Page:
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RE: Tyrannosaurs with leathery skin, etc.

> From: owner-dinosaur@usc.edu [mailto:owner-dinosaur@usc.edu]On Behalf Of
> Larry Dunn
> Dinosaur restorations depicting leathery-
> ("elephant-") skinned animals are often criticized
> based on fossil evidence that some dinosaurs had scaly
> skin.
> _Pelecanimimus_ at least apparently had smooth skin
> (and presumably feathers).

Importantly, the only patch of the integument clearly preserved was on the
dewlap/throat pouch/whatever.  This was naked.  Of course, throat pouches
are sometimes naked in animals with other sorts of integument (pelicans, for

> So what about
> _Tyrannosaurus rex_?  That ballyhooed skin imprint was
> only *associated* with the T. rex find, correct?


> So, assuming it had feathers when newly-hatched as is
> currently being knocked about (a big assumption), and
> then shed its feathers as it grew, what would be left
> skinwise on an adult animal?  Animals don't develop
> scales as they age, do they?  Does this lead to
> elephant-skinned tyrannosaurs?

Animals CAN develop scales as they age: experimental mutant chickens show
that the same follicles that typically produce feathers can produce scales,
and vice versa.

> Further to this, if _T. rex_ chicks (or whatever the
> hell they are called) had feathers for insulation, how
> would "non-coelurosaur" theropod chicks be any
> different in terms of a need for feathers?

Not fully warm-blooded...?

Honestly, remember that the reason tyrannosaurids are now thought to be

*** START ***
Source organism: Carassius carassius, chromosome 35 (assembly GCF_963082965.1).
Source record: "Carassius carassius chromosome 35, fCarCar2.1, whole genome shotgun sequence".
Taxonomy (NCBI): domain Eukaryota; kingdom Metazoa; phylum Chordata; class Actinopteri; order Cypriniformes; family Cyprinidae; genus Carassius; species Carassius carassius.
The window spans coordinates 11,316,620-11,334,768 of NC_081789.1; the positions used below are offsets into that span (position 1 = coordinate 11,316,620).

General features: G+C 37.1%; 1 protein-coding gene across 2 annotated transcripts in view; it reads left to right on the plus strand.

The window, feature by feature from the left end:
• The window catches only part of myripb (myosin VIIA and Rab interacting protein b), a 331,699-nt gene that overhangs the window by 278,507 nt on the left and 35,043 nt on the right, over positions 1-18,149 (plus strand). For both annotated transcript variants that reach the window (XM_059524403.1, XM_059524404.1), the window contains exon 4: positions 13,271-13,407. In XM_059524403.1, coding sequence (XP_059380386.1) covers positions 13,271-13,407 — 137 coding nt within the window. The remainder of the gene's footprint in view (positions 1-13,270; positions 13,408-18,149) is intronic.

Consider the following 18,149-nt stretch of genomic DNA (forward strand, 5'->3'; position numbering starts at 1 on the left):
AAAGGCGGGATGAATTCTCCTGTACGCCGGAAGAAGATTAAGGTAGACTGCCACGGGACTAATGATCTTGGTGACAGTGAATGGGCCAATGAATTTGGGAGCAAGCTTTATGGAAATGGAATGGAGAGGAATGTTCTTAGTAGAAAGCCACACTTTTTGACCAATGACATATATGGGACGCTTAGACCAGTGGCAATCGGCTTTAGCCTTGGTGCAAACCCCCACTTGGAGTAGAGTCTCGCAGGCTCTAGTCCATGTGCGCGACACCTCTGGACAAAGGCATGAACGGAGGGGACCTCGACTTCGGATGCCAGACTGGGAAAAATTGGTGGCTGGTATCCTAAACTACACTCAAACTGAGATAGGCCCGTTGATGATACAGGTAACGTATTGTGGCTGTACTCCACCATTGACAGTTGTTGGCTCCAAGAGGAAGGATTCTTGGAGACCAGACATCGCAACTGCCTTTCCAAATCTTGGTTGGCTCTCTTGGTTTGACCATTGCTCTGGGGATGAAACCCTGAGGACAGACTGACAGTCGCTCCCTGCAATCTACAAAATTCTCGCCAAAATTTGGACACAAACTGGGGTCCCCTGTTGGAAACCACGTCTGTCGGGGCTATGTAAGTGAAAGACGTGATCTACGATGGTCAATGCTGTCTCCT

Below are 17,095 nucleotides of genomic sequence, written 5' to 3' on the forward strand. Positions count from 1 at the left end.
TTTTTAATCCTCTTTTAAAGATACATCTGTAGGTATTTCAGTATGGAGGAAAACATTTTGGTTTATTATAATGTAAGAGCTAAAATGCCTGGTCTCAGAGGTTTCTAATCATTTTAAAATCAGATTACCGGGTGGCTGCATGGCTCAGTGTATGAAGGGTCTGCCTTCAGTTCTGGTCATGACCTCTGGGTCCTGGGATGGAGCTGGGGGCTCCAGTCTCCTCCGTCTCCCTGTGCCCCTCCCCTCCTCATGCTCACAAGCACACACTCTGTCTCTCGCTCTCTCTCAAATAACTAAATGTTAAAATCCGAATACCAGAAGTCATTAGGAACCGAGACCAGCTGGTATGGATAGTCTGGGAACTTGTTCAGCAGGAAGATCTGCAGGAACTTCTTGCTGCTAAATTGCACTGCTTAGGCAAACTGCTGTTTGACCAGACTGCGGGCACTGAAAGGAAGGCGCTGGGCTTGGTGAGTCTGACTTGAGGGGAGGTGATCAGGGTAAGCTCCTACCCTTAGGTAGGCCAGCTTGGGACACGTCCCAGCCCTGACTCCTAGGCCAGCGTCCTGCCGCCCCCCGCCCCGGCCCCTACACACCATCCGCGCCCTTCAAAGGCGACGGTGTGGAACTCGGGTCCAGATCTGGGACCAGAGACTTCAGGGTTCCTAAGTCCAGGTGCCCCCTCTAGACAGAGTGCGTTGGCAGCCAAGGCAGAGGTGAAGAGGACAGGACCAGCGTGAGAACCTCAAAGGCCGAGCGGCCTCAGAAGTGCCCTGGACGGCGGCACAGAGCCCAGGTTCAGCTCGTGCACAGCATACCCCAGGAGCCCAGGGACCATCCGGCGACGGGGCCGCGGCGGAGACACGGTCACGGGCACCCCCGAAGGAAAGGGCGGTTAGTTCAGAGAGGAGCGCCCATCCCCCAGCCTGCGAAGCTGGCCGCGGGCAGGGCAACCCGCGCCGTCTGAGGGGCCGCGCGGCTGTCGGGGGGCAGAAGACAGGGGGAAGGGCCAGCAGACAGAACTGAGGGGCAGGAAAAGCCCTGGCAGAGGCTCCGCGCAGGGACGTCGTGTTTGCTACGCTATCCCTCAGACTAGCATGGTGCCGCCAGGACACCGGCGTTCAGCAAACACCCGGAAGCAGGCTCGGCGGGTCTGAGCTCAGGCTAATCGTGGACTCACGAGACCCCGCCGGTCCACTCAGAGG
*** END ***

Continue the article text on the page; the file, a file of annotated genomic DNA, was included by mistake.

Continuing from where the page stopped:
descended from feathered animals is that they are phylogenetically bracketed
by known feathered critters.  Thus, it may not have been a *need* of
tyrannosaurid chicks, but of the ancestral coelurosaur chicks.
Tyrannosaurids inherited this condition from their ancestors.

It is also important to point out that we currently do not have a secure
"lower bounds" on the origin of feathers: it COULD be a coelurosaur
character, but it could also be an avetheropod character, or a tetanurine
character, or even a general theropod character (requiring adult
_Carnotaurus_ to have lost their feathers).  The coelurosaur position
represents the best "upper bound" position based on current evidence.

                Thomas R. Holtz, Jr.
                Vertebrate Paleontologist
Department of Geology           Director, Earth, Life & Time Program
University of Maryland          College Park Scholars
                College Park, MD  20742
Phone:  301-405-4084    Email:  tholtz@geol.umd.edu
Fax (Geol):  301-314-9661       Fax (CPS-ELT): 301-314-7843> Yahoo! Shopping: